Though I prefer to be totally independent, it is great to meet such generous people who know the relative value of things to different people. Even more, it is great to meet people like Charles and Elizabeth, who have been crazy about eachother for decades and still enjoy and have fun together.

We were getting quite good at dodging rain clouds, but it was getting harder as the clouds were getting bigger and well, there was only one road to choose from… Se we got soaking wet once again and decided to camp at a wayside; a small pull-out with some toilets and a stream to get water, which we could purify with our Steripen. But before we reached it we were treated on a spectacular road. We were actually riding on top of an esker, a natural sinusoid ridge, shaped by glaciers. We are cycling on age-old geography (am I correct Mike?) and without any other vehicles on the rainbow-covered road this late in the evening we felt on a different planet.

The next morning we passed some beautiful areas, including some lakes that were known for its wildlife. We already had seen some caribou from far away, but suddenly we noticed 4 huge ones, close to the road. We stopped to take a picture, but the noise of an approaching car chased them away. We searched a bit but could not find them again. I stopped a kilometer or so ahead to wait for Ivana, when the caribou popped up out of the bushes, about 2 meters away from me. We both looked surprised at eachother en then they were away. Just before, we had been watching some geese and other birds in one of the lake when suddenly a big bald eagle zoomed past on the edge of the road, maybe 3 meters away from us at about eye level. It just briefly glanced at us when it floated past, not even moving its majestic wings. Like with the caribou, we did not have time to take our cameras out and do not have photos, but the images will be etched in our minds forever.

Rain was pouring down again and we fled inside the Maclaren River Lodge, where we saw the sign: all you can eat chili and soup, with bread, for 8 dollars! yeehaw, a buffet, the cyclists dream. They let us use the Wifi as well, so we could answer some emails in the middle of nowhere, while eating hot chili with bread for several hours. It was too cozy and it was already late when we left the lodge. We had to climb a big hill, more than 10km uphill, while the rain was coming down again. We were both chilled to the bone, but the plateau we were riding on now did not offer any shelter, so we continued. We had heard that there would be a long downhill, but before we reached it it was already getting dark. Ivana suffers more from the cold than me, but I managed to convince her that going down meant being in a warmer place and so we zoomed the last 15km down in one long descent. Through the dark, dodging potholes as we went. Ivana’s Santos bike still had light, which helped a lot, but mine had been broken since the flight in, so I had to concentrate hard to find my way on the gravel road.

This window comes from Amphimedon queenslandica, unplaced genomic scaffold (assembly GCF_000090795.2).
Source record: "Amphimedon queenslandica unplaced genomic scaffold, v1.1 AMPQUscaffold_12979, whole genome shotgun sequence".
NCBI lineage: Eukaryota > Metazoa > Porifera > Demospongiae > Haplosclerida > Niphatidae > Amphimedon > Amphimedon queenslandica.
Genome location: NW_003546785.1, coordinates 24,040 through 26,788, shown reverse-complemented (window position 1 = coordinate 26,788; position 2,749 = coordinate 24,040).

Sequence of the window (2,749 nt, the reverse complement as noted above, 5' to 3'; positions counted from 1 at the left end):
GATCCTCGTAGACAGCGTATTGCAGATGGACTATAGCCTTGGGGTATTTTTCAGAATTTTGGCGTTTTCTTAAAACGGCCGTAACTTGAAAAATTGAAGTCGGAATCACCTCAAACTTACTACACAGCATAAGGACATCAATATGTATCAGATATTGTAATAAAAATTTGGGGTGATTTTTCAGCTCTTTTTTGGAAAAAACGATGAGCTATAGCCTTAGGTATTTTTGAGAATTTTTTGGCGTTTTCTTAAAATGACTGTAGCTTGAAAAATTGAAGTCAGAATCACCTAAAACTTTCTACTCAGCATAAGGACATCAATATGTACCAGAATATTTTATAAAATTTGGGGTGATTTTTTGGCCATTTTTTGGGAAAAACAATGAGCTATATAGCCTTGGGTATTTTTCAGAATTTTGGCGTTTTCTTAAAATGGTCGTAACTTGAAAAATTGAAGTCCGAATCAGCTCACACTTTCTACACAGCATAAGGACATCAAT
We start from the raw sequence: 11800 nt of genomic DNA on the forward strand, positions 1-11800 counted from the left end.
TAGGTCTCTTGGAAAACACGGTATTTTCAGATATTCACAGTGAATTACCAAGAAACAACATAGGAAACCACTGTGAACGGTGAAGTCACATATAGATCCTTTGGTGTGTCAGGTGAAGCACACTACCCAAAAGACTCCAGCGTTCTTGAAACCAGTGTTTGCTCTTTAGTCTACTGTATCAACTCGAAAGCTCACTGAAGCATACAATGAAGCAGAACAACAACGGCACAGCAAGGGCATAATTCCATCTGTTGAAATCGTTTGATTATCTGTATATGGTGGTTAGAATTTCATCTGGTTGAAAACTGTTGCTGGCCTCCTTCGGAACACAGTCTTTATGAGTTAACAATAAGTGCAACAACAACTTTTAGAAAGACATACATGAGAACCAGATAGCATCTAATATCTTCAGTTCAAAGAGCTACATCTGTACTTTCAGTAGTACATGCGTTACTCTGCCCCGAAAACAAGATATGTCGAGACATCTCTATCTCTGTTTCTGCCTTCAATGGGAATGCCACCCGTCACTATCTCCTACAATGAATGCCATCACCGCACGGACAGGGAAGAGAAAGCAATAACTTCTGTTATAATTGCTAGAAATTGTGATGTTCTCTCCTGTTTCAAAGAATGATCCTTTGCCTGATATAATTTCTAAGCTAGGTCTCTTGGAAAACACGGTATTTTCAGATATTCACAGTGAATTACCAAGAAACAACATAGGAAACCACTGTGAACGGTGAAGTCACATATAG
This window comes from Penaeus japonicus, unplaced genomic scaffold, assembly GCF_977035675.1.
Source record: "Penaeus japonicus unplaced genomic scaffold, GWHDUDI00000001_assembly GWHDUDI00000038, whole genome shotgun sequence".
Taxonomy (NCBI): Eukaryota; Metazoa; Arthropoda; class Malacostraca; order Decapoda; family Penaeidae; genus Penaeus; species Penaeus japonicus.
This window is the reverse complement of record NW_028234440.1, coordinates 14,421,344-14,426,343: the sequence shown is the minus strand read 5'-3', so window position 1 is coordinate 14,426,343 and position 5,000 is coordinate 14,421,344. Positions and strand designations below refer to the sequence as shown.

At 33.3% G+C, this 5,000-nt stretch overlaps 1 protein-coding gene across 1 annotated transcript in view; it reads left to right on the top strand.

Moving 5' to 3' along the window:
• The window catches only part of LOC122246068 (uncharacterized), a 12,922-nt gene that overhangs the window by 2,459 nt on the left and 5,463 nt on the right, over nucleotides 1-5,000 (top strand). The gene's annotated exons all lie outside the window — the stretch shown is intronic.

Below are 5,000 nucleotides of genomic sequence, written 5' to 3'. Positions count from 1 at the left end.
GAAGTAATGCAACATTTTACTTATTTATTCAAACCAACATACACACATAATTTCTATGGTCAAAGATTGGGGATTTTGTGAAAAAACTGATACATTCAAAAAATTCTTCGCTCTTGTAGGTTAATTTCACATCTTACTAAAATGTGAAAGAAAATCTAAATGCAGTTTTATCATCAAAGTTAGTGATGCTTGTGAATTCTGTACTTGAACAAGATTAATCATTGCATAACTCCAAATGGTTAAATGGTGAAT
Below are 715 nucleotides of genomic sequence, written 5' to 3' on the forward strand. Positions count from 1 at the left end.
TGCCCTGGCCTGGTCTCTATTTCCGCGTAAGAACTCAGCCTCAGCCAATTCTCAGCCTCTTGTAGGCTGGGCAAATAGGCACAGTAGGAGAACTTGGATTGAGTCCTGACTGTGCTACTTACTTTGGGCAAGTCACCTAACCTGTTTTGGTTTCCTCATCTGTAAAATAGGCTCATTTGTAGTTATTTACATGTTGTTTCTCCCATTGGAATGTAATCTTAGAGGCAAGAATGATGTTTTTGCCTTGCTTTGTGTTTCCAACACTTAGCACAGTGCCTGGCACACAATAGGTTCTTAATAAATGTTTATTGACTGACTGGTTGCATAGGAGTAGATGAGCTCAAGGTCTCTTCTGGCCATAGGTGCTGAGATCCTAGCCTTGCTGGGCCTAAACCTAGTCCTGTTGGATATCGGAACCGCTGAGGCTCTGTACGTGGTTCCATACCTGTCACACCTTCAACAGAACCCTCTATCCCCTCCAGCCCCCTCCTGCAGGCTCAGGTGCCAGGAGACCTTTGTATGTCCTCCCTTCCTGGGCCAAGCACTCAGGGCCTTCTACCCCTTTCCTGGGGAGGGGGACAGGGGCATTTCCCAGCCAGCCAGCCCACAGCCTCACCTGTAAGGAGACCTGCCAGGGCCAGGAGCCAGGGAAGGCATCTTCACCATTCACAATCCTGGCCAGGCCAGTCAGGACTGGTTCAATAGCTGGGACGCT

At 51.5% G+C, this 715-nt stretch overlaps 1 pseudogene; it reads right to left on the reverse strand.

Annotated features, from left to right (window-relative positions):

We made it to Tangle Lakes campground and camped right beside a toilet building, with bear-proof containers to keep our food (and the bears) safe. We only cycled for about 2km the next morning when we saw a lodge. Low and behold, there was an all you can eat breakfast buffet! I think I ate 14 delicious blueberry pancakes, as well as a great tortilla, bread, fruit salad and many other things. the women from the kitchen came to ask ‘where we could leave all that food’, but we just pointed outside and said: we are cyclists…

The road was paved again from this point, but the hills were just as steep. It took us a few hours more to get to Paxson, the junction with the highway leading South. We had rough roads and were wet most of the time, but both felt a feeling of already missing the beautiful Denali Highway.

It cleared up for a moment, when we cycled close to the wonderful Paxson Lake, but soon the rain really came down hard and at the end of a long day we tried to find shelter near a large motel. It was totally deserted and all houses were closed. Ivana found an old very small church nearby, which had its doors unlocked. All houses nearby were empty, but a few houses away a man told us that the church was not used anymore as the owner had passed away, so we could stay. So we spent a nice and especially dry night, getting ready for more wonders of Alaska…

Kowalski! Status report!

This road was way tougher than expected, partly because of the weather, but also because of the many hills and the rough gravel. Average ascent per day was about 750m and the days were about 65km long. Here are the altitude profiles for those who wish to venture here, it is still very much recommended, enjoy!

070808 080808 090808_2 100808

You might also like

1000 Americans: The Cooks, Alaska Highway near White River, Yukon, Canada
Mr Cook had a new knee, his wife just recovered from lung cancer. 'We do not know if we make it...
1000 Americans: Richard Thompson & Maggee Spicer, Prince George
Richard has not only cycled a lot, he is known for having written numerous popular children’s books,...
Day 22-25: August 2-5: Huskies, bears, moose & beer: Denali park!
August 2: Resting, Denali info & Huskies We woke up late, still exhausted from the previous 2 days....
Day 35-38, 15-18 August 2008: To Canada, rain & bordertowns
It was time to leave our friend named Alaska and meet another partner for the next few months, named...

Tell us what you're thinking

we really love your feedback. If you want a pic to show with your comment, go get a gravatar!